Review By: Lana K. Wilson-Combs

Year Released: 1970
Running Time: 96
Production Company: Mirisch Corporation
Directed by Paul Bogart
Director of Photography: Burnett Guffey
Screenwriter: John Herman Shaner and Al Ramus
Editor's Note: While this "Old School Video Pick" of "Halls of Anger" has run before, I couldn't help but update a few things in it after recently watching it again along with a few other Calvin Lockhart movies, like "Melinda" with Vonetta McGee and Rosalind Cash." Lockhart was an enormously talented actor who left us way too soon.

Audiences may best remember Calvin Lockhart, as the tall, dark and handsome actor who portrayed memorable characters like the Rev. Deke O'Malley in Ossie Davis' "Cotton Comes to Harlem" (1970); a disc-jockey and detective in "Melinda" (1972) (which also starred Rosalind Cash and the late, great Vonetta McGee) ; Silky Slim in "Uptown Saturday Night" (1974) and the ultra-cool gangster, Biggie Smalls in the Sidney Poitier directed, "Let's Do It Again." (1975).

The Bahamian/American actor died March 29, 2007 from complications of a stroke.

Prior to his death Lockhart had eked out a tremendous acting career and heated up the small screen when he played Jonathan Lake, the love interest of Diahann Carroll on the hit TV show, "Dynasty."

Good looks and talent took Lockhart far. He became an actor-in-residence at the Royal Shakespeare Company in Stratford-upon-Avon, England. He later starred on Broadway, notably in in the play, "The Cool World."

While Lockhart's first major film role was as the boyfriend of singer/actress Genevieve Waite in the interracial 1967 movie "Joanna," his first lead role was in the 1970 dramatic movie, "Halls of Anger."

If you can get your hands on a copy of this rare and classic movie you'll see just what an extraordinary actor Lockhart truly was. You might also be able to catch "Halls of Anger" on TV-One and BET.

"Halls of Anger" is a powerful movie. It takes an unflinching look at black and white race relations. In addition to Lockhart, the film features a star-studded cast from the late Janet MacLachlan, to "Crazy Heart" Oscar winner Jeff Bridges, Ed Asner, Rob Reiner, Michael Warren, James A. Watson Jr., Patricia Stich, and John McLiam.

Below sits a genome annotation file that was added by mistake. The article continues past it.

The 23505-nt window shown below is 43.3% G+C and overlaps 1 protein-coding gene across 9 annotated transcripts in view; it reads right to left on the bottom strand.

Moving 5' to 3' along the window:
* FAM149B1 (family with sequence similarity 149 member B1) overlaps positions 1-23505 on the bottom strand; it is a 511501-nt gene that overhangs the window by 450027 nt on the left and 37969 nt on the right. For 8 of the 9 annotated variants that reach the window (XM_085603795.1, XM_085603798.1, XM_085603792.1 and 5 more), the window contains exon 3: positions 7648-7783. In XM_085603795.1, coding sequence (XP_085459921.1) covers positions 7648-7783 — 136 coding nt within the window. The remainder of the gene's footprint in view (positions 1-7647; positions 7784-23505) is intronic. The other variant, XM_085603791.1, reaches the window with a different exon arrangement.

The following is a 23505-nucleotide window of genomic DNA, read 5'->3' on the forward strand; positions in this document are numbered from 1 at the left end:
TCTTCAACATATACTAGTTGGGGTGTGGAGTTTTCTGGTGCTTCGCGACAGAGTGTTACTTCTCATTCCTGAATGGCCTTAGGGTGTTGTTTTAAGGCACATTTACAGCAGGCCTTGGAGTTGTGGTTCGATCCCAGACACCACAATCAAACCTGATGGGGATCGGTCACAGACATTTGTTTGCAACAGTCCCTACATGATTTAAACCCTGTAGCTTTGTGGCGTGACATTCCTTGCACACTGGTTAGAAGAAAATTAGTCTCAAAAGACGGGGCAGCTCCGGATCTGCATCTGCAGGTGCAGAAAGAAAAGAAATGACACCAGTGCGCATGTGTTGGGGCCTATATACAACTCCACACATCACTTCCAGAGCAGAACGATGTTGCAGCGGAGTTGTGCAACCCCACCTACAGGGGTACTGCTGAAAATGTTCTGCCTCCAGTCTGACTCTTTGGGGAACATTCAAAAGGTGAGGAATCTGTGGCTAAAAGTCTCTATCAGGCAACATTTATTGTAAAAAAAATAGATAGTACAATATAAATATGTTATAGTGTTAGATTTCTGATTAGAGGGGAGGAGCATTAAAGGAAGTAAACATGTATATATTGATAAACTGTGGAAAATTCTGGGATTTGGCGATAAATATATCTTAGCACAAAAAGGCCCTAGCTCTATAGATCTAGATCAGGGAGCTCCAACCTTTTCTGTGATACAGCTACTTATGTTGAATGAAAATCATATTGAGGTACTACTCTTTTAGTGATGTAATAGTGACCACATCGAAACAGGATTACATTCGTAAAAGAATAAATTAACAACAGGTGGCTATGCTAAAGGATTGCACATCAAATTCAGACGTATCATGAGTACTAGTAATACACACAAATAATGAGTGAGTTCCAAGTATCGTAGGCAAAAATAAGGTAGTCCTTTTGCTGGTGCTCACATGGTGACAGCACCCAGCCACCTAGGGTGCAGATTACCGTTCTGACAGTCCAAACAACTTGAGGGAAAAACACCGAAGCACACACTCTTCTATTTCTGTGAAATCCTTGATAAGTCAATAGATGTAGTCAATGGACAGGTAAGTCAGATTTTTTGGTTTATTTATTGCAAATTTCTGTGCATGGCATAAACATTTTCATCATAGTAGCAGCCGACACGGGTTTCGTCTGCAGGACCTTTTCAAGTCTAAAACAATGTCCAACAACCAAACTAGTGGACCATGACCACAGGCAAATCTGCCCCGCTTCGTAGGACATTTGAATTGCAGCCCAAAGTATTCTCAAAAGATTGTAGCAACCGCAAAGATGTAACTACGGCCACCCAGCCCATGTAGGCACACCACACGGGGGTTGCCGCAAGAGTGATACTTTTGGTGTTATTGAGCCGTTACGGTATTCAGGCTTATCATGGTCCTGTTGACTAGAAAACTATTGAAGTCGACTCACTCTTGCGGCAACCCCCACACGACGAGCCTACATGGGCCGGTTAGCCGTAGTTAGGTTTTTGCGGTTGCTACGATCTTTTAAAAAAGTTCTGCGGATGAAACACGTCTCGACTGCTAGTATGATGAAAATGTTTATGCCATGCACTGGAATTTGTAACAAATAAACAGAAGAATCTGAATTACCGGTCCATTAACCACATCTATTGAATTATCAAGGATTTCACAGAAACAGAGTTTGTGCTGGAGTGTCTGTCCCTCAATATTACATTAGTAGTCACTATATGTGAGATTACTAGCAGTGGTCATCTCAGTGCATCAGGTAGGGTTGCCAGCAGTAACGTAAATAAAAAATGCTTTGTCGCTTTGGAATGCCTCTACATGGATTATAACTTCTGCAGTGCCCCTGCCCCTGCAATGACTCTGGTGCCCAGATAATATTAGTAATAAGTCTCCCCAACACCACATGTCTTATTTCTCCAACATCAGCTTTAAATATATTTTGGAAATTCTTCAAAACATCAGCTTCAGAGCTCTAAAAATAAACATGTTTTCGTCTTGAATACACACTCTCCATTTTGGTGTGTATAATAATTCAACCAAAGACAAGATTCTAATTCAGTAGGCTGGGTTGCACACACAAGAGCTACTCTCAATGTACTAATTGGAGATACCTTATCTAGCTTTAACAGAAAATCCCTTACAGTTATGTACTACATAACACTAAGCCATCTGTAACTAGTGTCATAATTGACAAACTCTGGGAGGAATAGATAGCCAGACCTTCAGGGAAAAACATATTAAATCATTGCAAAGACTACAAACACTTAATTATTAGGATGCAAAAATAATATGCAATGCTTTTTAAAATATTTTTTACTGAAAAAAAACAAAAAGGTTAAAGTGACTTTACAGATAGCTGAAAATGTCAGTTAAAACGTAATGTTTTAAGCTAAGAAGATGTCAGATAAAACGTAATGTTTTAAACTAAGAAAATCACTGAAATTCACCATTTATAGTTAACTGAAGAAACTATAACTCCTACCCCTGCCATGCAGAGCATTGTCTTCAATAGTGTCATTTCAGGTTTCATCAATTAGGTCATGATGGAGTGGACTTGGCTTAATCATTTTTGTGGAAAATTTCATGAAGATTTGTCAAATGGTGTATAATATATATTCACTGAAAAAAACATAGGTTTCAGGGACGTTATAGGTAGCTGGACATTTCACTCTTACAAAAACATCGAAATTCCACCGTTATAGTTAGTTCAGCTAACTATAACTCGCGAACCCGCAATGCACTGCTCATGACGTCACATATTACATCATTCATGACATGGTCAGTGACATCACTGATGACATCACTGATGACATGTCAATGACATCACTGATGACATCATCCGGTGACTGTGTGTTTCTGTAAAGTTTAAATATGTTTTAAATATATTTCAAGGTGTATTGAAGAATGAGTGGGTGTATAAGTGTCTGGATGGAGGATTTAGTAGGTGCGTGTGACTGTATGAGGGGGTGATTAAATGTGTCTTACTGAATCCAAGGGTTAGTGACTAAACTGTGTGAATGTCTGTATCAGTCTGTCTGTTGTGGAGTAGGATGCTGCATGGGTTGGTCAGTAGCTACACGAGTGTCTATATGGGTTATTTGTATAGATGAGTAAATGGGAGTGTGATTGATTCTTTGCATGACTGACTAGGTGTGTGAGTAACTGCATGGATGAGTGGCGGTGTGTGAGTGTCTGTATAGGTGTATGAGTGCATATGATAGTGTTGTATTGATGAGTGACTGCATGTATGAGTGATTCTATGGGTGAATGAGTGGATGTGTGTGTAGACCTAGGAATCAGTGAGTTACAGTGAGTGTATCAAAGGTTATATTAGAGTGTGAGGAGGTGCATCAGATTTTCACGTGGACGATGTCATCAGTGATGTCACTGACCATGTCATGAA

Lockhart plays Quincy Davis, an English teacher who has a good job at a school in the white suburbs, but is offered a vice principal job at an inner-city school.

When Quincy arrives to the campus he soon finds out it's a different world. The school has plenty of issues, but the biggest are its out-of-control students. It's no wonder the principal, Boyd Wilkinson (John McLiam) runs the place like a prison.

He hopes that Quincy (Lockhart) will come in, turn things around and keep the peace especially now since white students are being bused to the school. That's a real tall order.

Tensions continue to escalate when a white student (Patricia Stich) is threatened and nearly raped in the locker room. Another student, Douglas (Bridges) is humiliated and beaten almost daily by a group of thugs led by J.T. Watson (James A. Watson Jr.).

Is there anything that can bring these students together and squash their hostility and hatred toward each other? You'll be surprised.

As an entertainment writer, I've met and interviewed tons of actors over the years, but I never met Calvin Lockhart. I wish I had. He was an enormously talented actor. His style and onscreen charisma is admired and emulated by many actors even today.

The late, rapper Christopher Wallace loved Lockhart's swagger so much he "adopted" Lockhart's character name "Biggie Smalls" from the movie, "Let's Do It Again" until a lawsuit came about demanding Wallace change the name to Notorious B.I.G.

Fortunately, Lockhart has left his fans with an impressive body of work. "Halls of Anger" is a real gem that tops my list among the many outstanding black movies from the 1970s.